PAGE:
To the first part: Yes, very much so. It's something I try to break free from as much as possible, but it's always going to be a component of my thinking. It's not that I can't think outside of binary terms, but that I feel like I understand everything more if it falls into a certain category. Usually, my categorizing is pretty on the ball, but it never covers every possible eventuality. To give an example: someone is in a certain situation. I think: "Only people who have done (this), (this) or (this) would be in this situation." I'll ask them and 90% of the time it'd be one of the three categories I predicted. And I tend to calculate the likelihood of those categories by percentage from what knowledge I have (i.e. If I go bungee jumping today, there's a 75% It'll be safe and I'll enjoy it, there's a 20% chance It'll be safe but I'll be too scared, and a 5% chance I'll get either injured or killed).

To the second: The idea of vacuous truth sounds bizarre, it seems like a lot of kids do that. I can't recall a time I've seen it particularly, but I'm sure I might have even said something like that myself.
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Re: The Ampitheater [A Philosophy Thread]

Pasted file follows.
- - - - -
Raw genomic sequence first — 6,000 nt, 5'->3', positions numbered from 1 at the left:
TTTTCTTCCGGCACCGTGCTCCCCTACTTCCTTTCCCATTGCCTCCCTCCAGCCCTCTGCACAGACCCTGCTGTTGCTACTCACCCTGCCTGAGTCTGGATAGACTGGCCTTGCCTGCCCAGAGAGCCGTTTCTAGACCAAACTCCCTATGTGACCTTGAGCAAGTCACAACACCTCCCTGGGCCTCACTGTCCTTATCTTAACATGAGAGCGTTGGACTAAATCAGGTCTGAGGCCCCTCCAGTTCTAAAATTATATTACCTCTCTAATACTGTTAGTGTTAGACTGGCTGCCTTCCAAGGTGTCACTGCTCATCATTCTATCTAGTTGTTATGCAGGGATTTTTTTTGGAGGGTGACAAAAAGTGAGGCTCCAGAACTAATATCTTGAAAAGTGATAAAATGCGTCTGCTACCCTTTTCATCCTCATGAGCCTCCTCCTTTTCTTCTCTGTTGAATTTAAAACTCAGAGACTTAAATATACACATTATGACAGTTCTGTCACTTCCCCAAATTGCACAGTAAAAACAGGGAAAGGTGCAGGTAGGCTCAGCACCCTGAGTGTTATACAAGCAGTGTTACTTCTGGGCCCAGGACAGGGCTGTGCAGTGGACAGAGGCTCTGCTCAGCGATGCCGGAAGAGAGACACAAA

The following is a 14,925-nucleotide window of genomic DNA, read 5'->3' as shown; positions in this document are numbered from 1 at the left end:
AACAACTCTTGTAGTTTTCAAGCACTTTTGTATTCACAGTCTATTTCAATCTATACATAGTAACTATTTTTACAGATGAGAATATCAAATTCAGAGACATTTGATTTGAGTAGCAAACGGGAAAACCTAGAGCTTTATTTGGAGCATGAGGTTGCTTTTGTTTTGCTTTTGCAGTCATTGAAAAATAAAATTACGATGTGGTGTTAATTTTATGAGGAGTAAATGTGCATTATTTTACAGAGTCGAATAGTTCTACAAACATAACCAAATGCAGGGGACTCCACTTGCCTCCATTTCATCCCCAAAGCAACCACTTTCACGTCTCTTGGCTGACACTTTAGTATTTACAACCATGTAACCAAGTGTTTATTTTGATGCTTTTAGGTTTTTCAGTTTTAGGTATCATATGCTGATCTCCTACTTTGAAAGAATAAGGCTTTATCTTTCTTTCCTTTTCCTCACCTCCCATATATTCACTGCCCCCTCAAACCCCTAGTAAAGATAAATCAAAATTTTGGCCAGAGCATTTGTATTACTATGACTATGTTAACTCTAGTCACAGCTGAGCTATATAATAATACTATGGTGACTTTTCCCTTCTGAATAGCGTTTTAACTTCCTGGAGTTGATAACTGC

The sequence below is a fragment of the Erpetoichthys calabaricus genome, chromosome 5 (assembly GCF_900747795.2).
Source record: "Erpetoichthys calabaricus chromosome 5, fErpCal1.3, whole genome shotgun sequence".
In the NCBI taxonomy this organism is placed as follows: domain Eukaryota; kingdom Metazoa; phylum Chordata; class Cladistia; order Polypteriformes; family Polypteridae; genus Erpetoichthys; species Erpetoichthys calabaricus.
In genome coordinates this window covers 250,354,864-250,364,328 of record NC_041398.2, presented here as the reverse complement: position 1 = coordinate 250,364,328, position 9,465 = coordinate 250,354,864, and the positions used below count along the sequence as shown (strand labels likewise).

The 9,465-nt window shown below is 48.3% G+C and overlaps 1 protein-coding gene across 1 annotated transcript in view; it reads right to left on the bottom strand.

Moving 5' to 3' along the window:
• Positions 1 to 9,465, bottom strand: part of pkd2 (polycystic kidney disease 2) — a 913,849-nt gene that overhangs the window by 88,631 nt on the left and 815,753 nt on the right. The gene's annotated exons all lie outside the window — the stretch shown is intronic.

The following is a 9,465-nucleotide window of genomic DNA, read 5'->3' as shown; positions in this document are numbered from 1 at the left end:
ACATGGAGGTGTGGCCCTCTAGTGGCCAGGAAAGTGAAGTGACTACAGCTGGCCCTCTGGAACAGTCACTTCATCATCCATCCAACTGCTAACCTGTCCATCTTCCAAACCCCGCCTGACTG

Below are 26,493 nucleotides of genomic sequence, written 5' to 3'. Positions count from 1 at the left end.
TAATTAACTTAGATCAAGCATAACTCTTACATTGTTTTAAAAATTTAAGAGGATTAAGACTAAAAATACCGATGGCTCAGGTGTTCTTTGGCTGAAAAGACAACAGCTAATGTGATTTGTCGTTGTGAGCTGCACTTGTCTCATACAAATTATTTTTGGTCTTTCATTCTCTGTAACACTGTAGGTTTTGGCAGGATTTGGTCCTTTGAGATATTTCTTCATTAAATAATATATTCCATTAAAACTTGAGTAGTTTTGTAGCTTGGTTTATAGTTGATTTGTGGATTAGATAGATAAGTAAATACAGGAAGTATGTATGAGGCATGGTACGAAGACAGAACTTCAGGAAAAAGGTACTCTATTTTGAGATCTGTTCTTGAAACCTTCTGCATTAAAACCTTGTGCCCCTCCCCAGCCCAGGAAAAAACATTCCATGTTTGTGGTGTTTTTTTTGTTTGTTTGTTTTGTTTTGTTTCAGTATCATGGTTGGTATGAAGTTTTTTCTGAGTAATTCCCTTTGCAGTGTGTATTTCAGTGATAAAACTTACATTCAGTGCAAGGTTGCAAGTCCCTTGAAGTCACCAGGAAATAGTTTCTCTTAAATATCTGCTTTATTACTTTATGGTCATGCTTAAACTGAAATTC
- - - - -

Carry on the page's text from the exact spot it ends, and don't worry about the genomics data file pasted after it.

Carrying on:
Post  lilith on Thu Sep 02, 2010 10:16 am

How funny, since I'm the opposite, usually jumping to conclusions and imagining up bizarre outcomes. Adam is like this, but much worse. When we were in Norway, I was an hour late at the station because of a ferry problem. During this hour, he called every hospital in Oslo to see if I was there, called the police, called all of his IAESTE (like an exchange) friends to see if they saw me anywhere, gave someone a tour around the city, ran back to the apartment 15 minutes away to see if I got there early and went to bed or to see if I went there without telling him and was mad at him, and came back to wait again. In one hour. What he didn't do was call anyone working at the ferry to see if it was late, which is hilarious because his IQ registers somewhere between 160 and 180.

And about the vacuous truth, it's not even a kids' thing as many adults do it, especially the slimy ones. Evil or Very Mad
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Re: The Ampitheater [A Philosophy Thread]

Post  Wags on Wed Oct 26, 2011 12:56 pm

I don't know who will see this other than Leon and myself (and those 1 or 2 lurkers) but, Dinny mentioned ethics/morality in the first post.

I was wondering about anyone's thoughts on moral objectivity vs relativism (sometimes known as subjectivity).

I've been on both sides, finally going back to the notion of objectivity. Logically it makes more sense. Relativism isn't a real moral system, regardless of whether you subscribe to it or not. If morals are only dependent on the mind, then there isn't an intrinsic system, and this undermines morality itself. And I don't think this point can be argued. The only thing that can be argued then is determining whether intrinsic morals exist.